On a rainy afternoon, Anderson East leaves his tour bus, crosses the slippery cobblestone street, and slips into a vintage guitar shop in Seattle’s historical district. He doesn’t draw any attention to himself as he wanders around — he looks like any other tousled-haired, sleepy-eyed basement player — but his gaze is intent as he eyes the weathered axes hanging on the store’s walls.
“I think they’re from the ’20s and ‘30s,” he says of a few of his finer picks. “They have stories in them. It may be some kind of placebo thing that’s in my head [to play them] but there’s a spirit to ‘em, for sure.”
Anderson East’s Alabama-bred, soul-stirring sound is a far cry from the booming twang of Music Row
He eventually edges into a side room to scope out the stage he’s about to set upon and makes himself known to a small flock of fans gathered for a one-off acoustic performance.
He seems shy, or maybe he’s just a tad weary, as he settles in and launches into “Devil in Me.” He sings a raspy, soulful dirge about the age-old conflict of good and evil (she’s an angel, he’s got a bit of the devil in him), but his voice calls up ghosts of a bygone era — a bit of Southern folk, battered barroom soul and a plaintive gospel wail that sucks you right into swirling, swampy waters.
These seemingly disparate elements all come together when you trace East’s background. His heels might be hitting the curbs of Nashville these days, but his Alabama-bred soul-stirring sound is as far away from the booming twang of Music Row as you can get.
The 27-year-old singer/songwriter, whose given name is Michael Cameron Anderson, grew up in a place where most had a bible tucked into their belts, or at least stuffed in the glove box (his grandfather was a preacher, his father performed in the church choir, and East’s first audience was a congregation), and his distinct Southern soul is a wicked stew of blues and gospel, praise and damnation. It’s also what makes Delilah, his major-label debut and fifth release, such a joy.
Recorded at Fame Studios in Muscle Shoals, Alabama, the sonic history of the room bleeds into East’s every song.
“The smell of the place — it’s just in the walls — there’s some kind of spirit there. Those rooms were built so perfectly,” he says.
We don’t ever really care about what’s going on or what anybody else is doing, we’re just trying to go out and have fun every night
From the salty lessons of a ne’er do well father that there’s just never, ever, any such thing as enough in “Satisfy Me,” to the funky, liquid bass that infuses his cover of George Jackson’s “Find ‘Em, Fool ‘Em and Forget ‘Em,” and the fat, sexy horns and shooby doo of “Delilah,” East sounds not only far removed from his current Nashville environs, but also this century. In fact, he would make Wilson Pickett damn proud with his rough, roadhouse vocals and full on hip-thrusting grooves. But East also knows the power of a caress and tries on a little tenderness for the forlorn “What a Woman Wants to Hear” and “Lonely.”
It’s curious that such a throwback as East would find a safe haven in Nashville, but Dave Cobb, the city’s current go-to producer, not only twiddled the knobs for East’s album, he was the reason East was propelled from the indie fringe to the majors when Cobb signed him to his Low Country imprint. The leap makes sense because Cobb is notorious for his authenticity and East’s music carries an undeniable honesty — and every track on the album proves this.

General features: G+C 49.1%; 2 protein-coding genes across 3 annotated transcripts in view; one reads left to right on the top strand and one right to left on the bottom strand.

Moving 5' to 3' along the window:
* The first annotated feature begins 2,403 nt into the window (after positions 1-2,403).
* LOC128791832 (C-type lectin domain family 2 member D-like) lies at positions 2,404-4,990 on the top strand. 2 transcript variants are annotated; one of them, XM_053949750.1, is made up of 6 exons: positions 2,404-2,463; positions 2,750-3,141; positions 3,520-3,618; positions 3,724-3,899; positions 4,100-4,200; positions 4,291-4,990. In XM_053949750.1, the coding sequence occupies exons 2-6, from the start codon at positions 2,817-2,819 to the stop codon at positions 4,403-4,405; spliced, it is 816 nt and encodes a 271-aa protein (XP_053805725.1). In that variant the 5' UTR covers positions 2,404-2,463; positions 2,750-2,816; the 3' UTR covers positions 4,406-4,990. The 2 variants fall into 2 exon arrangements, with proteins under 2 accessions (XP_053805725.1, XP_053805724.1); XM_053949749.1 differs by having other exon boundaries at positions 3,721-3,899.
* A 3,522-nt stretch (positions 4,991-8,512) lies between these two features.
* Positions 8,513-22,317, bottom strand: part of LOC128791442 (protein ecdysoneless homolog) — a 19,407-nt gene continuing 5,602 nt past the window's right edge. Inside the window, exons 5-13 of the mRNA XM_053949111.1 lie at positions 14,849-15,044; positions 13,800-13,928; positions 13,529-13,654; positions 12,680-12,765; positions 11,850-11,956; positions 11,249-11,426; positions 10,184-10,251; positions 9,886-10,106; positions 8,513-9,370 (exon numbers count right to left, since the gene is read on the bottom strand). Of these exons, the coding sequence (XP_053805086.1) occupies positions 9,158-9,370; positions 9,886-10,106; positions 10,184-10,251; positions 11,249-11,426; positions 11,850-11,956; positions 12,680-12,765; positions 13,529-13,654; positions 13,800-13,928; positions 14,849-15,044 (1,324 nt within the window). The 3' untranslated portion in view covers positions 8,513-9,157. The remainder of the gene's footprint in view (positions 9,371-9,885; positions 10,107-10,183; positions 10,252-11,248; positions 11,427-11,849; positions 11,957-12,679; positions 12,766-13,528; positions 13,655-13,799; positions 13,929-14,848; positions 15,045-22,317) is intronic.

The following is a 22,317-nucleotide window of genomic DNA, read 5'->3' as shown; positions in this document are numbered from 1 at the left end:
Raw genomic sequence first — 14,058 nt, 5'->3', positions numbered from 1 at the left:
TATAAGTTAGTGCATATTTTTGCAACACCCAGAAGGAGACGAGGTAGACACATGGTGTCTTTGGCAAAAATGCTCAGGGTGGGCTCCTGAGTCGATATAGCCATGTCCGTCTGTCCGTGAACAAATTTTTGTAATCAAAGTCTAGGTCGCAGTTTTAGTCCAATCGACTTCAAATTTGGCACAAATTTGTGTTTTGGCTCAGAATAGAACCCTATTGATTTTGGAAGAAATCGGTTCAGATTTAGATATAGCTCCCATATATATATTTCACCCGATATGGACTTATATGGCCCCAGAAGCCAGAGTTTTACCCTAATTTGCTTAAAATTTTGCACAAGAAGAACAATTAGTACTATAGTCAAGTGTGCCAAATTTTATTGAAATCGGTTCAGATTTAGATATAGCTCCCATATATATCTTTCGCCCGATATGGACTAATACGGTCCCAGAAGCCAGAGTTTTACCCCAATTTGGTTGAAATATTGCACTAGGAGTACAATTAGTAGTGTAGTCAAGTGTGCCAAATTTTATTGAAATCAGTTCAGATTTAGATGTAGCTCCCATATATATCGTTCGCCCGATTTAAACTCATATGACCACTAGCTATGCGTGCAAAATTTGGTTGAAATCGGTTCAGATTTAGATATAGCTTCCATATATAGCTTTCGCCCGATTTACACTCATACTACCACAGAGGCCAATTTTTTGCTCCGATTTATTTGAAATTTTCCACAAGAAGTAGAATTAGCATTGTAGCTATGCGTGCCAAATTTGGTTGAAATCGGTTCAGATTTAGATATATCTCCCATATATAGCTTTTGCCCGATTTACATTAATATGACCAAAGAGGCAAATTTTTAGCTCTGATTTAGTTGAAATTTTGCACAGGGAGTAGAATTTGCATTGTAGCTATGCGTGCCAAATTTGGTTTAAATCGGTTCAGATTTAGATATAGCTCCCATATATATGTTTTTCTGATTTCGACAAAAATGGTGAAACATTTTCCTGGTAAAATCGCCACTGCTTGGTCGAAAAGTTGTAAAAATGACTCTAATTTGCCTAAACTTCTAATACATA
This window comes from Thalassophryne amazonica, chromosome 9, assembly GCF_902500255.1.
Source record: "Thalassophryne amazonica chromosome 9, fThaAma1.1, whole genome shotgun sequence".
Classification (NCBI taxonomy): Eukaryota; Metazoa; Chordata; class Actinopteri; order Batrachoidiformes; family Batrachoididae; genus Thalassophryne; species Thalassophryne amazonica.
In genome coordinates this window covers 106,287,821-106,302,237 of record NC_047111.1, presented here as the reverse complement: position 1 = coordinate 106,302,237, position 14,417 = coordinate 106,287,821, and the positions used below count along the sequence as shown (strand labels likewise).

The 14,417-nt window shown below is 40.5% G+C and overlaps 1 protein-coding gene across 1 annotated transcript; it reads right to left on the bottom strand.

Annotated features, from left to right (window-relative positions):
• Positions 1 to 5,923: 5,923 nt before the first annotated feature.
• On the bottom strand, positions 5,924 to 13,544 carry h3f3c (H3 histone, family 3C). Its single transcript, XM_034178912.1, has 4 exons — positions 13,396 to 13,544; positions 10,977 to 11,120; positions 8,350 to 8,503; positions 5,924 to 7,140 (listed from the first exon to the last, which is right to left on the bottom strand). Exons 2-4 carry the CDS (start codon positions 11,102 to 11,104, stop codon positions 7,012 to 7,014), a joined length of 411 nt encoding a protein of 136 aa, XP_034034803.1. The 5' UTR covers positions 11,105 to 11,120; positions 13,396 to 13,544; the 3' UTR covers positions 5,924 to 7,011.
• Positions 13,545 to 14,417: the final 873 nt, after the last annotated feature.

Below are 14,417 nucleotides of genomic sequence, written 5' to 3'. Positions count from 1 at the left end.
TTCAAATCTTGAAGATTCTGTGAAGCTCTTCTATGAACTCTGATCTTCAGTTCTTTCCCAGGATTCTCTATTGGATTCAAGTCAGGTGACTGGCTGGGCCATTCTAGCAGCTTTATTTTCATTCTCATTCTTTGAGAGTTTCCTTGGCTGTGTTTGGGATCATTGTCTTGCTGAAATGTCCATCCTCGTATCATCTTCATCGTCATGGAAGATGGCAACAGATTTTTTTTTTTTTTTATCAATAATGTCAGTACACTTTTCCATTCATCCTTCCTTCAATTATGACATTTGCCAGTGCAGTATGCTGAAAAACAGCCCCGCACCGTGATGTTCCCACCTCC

“If you’re trying to be delicate with a song, with production or something like that, you’re just making art out of a fearful place,” East says. “The things I love are just wild and wrong and flawed. I think that’s where the beauty of it is.”
Cobb met East when he was performing at Nashville’s infamous Bluebird Cafe; the two met up afterward and, well, one thing led to another. Seems simple enough, but keep in mind that East had been knocking around Nashville since he dropped his debut album, Closing Credits for a Fire in 2009 — under the distinct name of Mike Anderson, no less.
While country music stars grab headlines (one of them, Miranda Lambert, has been by East’s side of late), East seems more inclined to embrace the city’s musicality rather than its spotlight.
“Nashville, from the outside, seems pretty one-sided, but it’s actually a pretty diverse landscape,” he says. “We don’t ever really care about what’s going on or what anybody else is doing, we’re just trying to go out and have fun every night.”
Fun is right. Later that evening, East and his crew, a collective of longtime buddies/roomies, take to the Tractor Tavern’s stage. The stage barely exceeds that of his previous performance, but now there’s plenty of cold brews being passed around, the audience is also imbibing and the sweat is dripping off the walls, probably not unlike the juice that summons the spirits at Fame.
East is loose, there’s a lopsided, charming toothy grin pasted on his face and it’s infectious — the entire room is goading him on and smiling along with him. It’s no surprise he’s got a friend in town — he strikes you as the kind of guy who has a far-flung network — and Brandi Carlile hops up on stage and the two do a version of Sam Cooke’s “Bring It on Home to Me” that doesn’t bring you to your knees like the original, but knocks you on your ass.
It doesn’t stop there — the two go on to slay The Faces’ “Stay With Me” and segue into Bowie’s “Rebel Rebel.” By the end of the set, East, sweating, smiling and with a firm grip on his cold, longneck beer, throws his arms out to embrace the audience and launches into “Satisfy Me.” As he pleads for “more, more, more,” it seems as if he’s found satisfaction — for now.